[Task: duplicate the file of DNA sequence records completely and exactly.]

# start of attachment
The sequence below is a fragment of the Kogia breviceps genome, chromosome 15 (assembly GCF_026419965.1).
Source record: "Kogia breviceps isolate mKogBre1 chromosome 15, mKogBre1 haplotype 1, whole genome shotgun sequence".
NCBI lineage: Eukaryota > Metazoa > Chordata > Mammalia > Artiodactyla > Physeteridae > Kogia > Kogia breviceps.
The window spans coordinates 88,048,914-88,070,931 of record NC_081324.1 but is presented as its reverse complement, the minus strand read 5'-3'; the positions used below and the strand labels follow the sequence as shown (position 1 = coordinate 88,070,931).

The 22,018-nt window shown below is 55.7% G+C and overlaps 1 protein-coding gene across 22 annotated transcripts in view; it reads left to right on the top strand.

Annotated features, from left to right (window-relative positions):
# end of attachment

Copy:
The sequence below is a fragment of the Kogia breviceps genome, chromosome 15 (assembly GCF_026419965.1).
Source record: "Kogia breviceps isolate mKogBre1 chromosome 15, mKogBre1 haplotype 1, whole genome shotgun sequence".
NCBI lineage: Eukaryota > Metazoa > Chordata > Mammalia > Artiodactyla > Physeteridae > Kogia > Kogia breviceps.
The window spans coordinates 88,048,914-88,070,931 of record NC_081324.1 but is presented as its reverse complement, the minus strand read 5'-3'; the positions used below and the strand labels follow the sequence as shown (position 1 = coordinate 88,070,931).

The 22,018-nt window shown below is 55.7% G+C and overlaps 1 protein-coding gene across 22 annotated transcripts in view; it reads left to right on the top strand.

Annotated features, from left to right (window-relative positions):